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CD Sequencing Software

Hi all, quick question for you: I'm looking for some CD sequencing software that will let me put seamless transtions between songs on a CD. For instance, I want the feedback at the end of track 2 to ring out into the intro of track 3 all while changing the CD track from 2 to 3 without any pops or skips. Sometimes I can use cubase, make one long track, cut the tracks where i want to split them (on null points of the waveform) and then use nero (turning off the 2 second pause between songs) to string them together. This works about 40% of the time. I need software that I can make the entire CD how I want it and then just burn it directly to the CD. Any thoughts? Thanks.



Opus2000 Sat, 07/05/2003 - 20:02
One word..... Wavelab!

The Audio Montage features are top class and allow you to do just about anything you could possibly imagine to do for a CD!

In fact Wavelab allows you to do CD other words you can add a video to the audio CD for use in a computer! Pretty cool stuff I tell ya!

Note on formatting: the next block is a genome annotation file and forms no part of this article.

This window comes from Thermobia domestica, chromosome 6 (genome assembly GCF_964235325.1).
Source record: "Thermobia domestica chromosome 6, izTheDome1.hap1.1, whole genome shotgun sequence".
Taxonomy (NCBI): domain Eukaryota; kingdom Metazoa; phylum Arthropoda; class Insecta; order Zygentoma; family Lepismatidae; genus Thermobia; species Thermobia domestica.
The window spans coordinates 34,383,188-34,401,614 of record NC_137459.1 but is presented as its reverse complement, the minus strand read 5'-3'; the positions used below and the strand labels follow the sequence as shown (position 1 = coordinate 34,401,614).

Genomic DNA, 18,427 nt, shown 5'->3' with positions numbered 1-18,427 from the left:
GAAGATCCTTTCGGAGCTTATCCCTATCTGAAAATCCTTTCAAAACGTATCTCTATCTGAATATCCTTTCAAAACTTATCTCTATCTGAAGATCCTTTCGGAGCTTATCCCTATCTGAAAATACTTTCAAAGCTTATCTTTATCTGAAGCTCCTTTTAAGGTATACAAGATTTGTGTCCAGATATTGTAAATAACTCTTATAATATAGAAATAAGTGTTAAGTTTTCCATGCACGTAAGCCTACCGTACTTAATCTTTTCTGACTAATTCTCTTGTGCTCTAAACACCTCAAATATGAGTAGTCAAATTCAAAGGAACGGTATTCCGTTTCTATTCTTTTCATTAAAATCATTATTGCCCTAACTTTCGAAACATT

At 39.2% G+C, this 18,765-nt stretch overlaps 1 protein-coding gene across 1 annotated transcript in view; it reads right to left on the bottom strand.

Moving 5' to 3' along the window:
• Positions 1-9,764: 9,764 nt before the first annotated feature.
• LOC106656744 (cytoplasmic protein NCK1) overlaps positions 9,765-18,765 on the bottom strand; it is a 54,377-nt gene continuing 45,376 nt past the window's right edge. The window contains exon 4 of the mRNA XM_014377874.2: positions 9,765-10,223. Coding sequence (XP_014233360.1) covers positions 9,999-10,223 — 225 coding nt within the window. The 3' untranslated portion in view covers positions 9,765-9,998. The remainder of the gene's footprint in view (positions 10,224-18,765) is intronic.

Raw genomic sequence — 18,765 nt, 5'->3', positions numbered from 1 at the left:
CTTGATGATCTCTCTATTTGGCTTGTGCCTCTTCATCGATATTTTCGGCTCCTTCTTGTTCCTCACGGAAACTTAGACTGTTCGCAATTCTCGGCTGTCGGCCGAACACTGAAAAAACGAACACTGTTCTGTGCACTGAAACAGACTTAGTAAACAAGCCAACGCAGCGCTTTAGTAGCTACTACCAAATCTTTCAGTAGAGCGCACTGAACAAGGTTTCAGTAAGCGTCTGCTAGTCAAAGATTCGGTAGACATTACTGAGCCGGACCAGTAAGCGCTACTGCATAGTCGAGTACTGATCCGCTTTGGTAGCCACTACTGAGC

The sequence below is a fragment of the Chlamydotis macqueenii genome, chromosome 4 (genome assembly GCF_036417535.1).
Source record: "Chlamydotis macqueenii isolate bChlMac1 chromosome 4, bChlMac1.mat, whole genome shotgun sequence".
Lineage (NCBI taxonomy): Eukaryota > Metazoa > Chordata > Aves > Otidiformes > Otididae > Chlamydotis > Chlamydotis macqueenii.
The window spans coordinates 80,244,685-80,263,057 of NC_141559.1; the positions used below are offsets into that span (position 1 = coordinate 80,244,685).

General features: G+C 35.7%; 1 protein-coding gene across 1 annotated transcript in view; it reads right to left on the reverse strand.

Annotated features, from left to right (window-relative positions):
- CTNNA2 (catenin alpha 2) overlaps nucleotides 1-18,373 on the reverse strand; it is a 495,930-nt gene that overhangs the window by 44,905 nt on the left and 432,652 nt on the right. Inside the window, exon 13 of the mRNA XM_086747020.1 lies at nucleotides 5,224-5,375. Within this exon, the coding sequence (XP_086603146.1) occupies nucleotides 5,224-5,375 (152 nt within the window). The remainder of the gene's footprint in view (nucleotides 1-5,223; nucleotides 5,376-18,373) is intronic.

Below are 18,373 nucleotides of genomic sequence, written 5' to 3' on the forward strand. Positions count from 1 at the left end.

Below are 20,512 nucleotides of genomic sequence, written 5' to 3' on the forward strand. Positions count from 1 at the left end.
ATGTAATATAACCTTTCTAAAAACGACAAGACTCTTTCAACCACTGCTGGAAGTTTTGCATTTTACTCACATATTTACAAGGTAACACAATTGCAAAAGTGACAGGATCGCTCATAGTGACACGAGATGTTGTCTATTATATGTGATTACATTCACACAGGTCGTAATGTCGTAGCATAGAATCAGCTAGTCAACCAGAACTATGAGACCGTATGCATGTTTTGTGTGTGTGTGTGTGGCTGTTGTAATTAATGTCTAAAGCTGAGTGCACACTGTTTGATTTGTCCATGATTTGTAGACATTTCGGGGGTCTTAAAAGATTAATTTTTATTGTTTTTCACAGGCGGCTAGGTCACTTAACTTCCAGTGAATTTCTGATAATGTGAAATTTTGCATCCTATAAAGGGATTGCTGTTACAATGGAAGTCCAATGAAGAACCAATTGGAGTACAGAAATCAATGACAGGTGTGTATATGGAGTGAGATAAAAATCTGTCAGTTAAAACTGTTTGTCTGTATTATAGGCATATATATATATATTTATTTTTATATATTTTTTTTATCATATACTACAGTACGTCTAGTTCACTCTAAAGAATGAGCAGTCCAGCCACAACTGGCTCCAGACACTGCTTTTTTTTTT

Opus :D

MisterBlue Sun, 07/06/2003 - 11:01
Wavelab is indeed great stuff. Can't go wrong with that tool.

I believe that Nero Burning Rom also allows to specify a "zero gap" in between songs (standard is 2 seconds) in which case there should not be any interruption in the flow from one tune to the next ...

I have not tried this myself but I know others here have done it for e.g. with live-CD's.


falkon2 Mon, 07/07/2003 - 22:12
fontenel: You can get the results you want by modifying your current methodology only *VERY* slightly.

Instead of cutting up your tracks in Cubase, just export the whole thing as ONE 16/44 stereo .wav, then load it into Nero and do the track slicing in Nero itself - Drag the .wav into the audio CD list, then right click-->Properties and go to the splits/indices tab. The graphical display is so painless to use it's almost funny. :D And the transitions are seamless anywhere, since the source file is a single .wav and Redbook audio is a sequential format (The track indices are stored seperately - they don't interfere with the audio)


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